YOU WONDER at first if maybe the students of ''Mr. Jefferson's Academical Village'' aren't overdoing the awe-and-homage bit when they talk about the founder of the University of Virginia. But the student weekly newspaper, The Declaration, advises first-year students (never say ''freshmen'') that the man who also was ''incidentally'' the third president of the United States is ''referred to as if he were in the next room.'' And even if he isn't, the man's influence and his commitment to ''Our University, the last of my mortal cares . . . and the last service I can render my country'' are everywhere.

Start in midwinter with the mellow aroma of woodsmoke from the fireplaces opf the university's best-known student living quarters: the quaint little dormitory rooms, originally designed by Jefferson, that line the two longer sides of The Lawn (never say ''the quad''). These revered residences are occupied by specially selected fourth-year students (no, they don't have ''seniors'' either).

Head for The Rotunda, a half-scale version of the Pantheon and original home of the University library (with its first books selected personally by guess who). This is the focal point of The Grounds (never say ''campus''). From here, seven days a week at 10, 11, 2, 3 and 4 o'clock, there are excellent public tours of the many Jeffersonian buildings, conducted by unusually knowledgeable students.

From the top of The Rotunda there's the not-to-be-missed spectacular overview of Mr. Jefferson's design. (He oversaw construction from Monticello through a telescope.) Complementing the student rooms along The Lawn are the Pavilions for senior faculty and their families and the brick Serpentine Walls enclosing little gardens that lead gracefully out to the rest of the university.

What you see here is what a 1976 vote of the American Institute of Architects enthusiastically proclaimed the outstanding achievement of American architecture. Period.

Today's ''Yooveeay'' student is a far cry from those of the early years, who it was said ''tended to be high-spirited and rowdy.'' One commentator quoted in the Rotunda exhibit noted with ''great pleasure'' then that ''although the vivacity of these blooded colts at the University frequently leads them into all sorts of deviltries and excesses, they have almost invariably the manners of gentlemen.''

They are more than mere gentlemen nowadays, thanks to the incorporation of coeducation throughout the university's disciplines.

Historians credit Colgate W. Darden, the university's third president, with guiding the school from a select ''gentleman's country club of the South'' to a ''better fulfillment of Mr. Jefferson'ty's national reputation, including a recent citation in a New York Times Magazine cover story as one of today's ''hot colleges'' among top high school seniors across the country.

A profile of the latest first-year liberal-arts class shows 2,171 enrolled from 9,733 applicants. Of those in the class, 58 percent ranked in the top 10 percent of their high school classes.

The most celebrated graduate in quite recent memory is listed in the student weekly's glossary as:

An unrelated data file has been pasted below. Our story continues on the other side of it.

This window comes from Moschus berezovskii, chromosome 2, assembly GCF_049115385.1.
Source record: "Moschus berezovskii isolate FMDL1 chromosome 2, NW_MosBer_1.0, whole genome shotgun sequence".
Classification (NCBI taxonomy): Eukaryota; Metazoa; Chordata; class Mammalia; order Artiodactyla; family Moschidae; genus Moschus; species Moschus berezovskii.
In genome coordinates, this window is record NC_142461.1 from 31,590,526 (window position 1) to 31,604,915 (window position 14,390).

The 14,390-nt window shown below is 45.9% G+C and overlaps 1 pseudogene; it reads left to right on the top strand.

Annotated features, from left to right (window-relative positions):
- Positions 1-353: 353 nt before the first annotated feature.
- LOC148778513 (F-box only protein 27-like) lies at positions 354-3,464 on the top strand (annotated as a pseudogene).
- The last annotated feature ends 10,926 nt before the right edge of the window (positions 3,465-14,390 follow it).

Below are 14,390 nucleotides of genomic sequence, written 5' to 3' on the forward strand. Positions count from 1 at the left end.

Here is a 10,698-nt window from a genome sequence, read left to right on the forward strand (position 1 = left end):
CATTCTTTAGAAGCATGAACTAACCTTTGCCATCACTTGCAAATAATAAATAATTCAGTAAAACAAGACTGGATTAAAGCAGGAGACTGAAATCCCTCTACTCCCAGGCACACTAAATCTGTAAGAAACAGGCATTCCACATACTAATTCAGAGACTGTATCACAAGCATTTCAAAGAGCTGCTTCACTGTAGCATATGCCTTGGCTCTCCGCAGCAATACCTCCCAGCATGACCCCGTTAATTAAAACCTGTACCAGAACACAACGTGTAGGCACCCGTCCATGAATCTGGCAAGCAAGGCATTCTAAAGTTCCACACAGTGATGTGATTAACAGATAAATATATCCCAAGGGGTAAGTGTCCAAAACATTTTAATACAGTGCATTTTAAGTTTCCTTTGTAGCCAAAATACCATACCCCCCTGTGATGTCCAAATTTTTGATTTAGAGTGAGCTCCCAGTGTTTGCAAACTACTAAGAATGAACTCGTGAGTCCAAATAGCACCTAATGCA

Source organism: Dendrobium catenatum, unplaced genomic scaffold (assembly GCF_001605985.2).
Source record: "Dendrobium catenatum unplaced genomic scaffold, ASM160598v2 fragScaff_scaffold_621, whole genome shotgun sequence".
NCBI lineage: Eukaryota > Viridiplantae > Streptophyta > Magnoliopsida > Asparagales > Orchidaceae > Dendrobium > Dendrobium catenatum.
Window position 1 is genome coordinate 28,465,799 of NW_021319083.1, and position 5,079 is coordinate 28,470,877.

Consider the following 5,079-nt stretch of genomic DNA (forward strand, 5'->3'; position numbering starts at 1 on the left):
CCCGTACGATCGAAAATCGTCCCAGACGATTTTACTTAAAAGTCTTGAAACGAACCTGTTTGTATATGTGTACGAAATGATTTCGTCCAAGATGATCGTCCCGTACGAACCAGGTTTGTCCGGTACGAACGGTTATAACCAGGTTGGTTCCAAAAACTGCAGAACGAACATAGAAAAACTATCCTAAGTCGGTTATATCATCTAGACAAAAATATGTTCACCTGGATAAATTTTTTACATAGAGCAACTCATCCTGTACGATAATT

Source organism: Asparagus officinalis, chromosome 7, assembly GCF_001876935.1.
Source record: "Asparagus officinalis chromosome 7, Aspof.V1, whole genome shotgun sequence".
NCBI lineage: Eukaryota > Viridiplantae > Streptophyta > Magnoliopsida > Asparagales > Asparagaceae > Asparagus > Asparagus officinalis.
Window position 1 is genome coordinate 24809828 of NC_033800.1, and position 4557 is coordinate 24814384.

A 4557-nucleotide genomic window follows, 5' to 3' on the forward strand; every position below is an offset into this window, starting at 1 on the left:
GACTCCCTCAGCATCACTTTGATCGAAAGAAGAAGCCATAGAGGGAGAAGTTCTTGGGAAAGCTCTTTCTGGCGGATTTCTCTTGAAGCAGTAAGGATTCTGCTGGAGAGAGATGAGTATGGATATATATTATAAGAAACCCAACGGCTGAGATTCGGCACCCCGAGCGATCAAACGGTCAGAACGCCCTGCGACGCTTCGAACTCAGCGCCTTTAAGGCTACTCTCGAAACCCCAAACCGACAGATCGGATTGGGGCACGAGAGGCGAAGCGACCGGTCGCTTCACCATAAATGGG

''Ralph. n.: Refers to a 7'4'' monument, removed from The Grounds after four years of conspicuousness. Second in sainthood only to Mr. Jefferson.''

The student reverence for basketball star Ralph Sampson goes well beyond his remarkable career on the courts. He is remembered as a total and enthusiastic member of the university, who resisted megabuck pro-ball offers and stayed the full four years to earn his degree.

The most celebrated newcomer to the university hasn't even officially arrived yet. He's Robert M. O'Neil, president of the University of Wisconsin, who has just been named the new president of Virginia. The selection of O'Neil, a Harvard-educated legal scholar who will take office September 1, reflects a shift to someone from outside Virginia -- as a member of the faculty search committee put it, ''a national educational leader who would symbolize what has happened to the university.'' Part of the new president's mandate will be to improve minority participation in the faculty and student body.

Through its 10 schools, the university offers bachelor's degrees in 52 fields and programs, the master's in 93, the educational specialist in six, the first professional degree in two and the doctorate in 53. More than 40 Rhodes Scholars have graduated from the university.

For up-to-the-minute listings of the wide variety of cultural and athletic activities open to visitors, check the two student-run newspapers, the Cavalier Daily or the thrice-weekly University Journal (Virginia is one of few universities with two competing student newspapers published more than weekly).

In addition to these activities, the faculty members find more than a little something to do ''on Grounds.'' Their wide-ranging research efforts include subjects such as studying the effects of acid rain; developing new treatments for severe burns; recommending new ways for banks and savings and loans to respond to rapdily changing regulations and consumer demands; exploring what motivates coal miners; and improving the durability of metals. Perhaps in some small corner there is someone researching the definitive roots of the term ''Wahoo'' as it is liberally applied to any moving thing -- from athlete to car bumper -- affliated with the university.

What they all do learn, as does the visitor, is that Mr. Jefferson is very much alive, thank you, still setting the atmosphere ''to develop the reasoning faculties of our youth, enlarge their minds, cultivate their morals and instill into them the precepts of virtue and order . . .''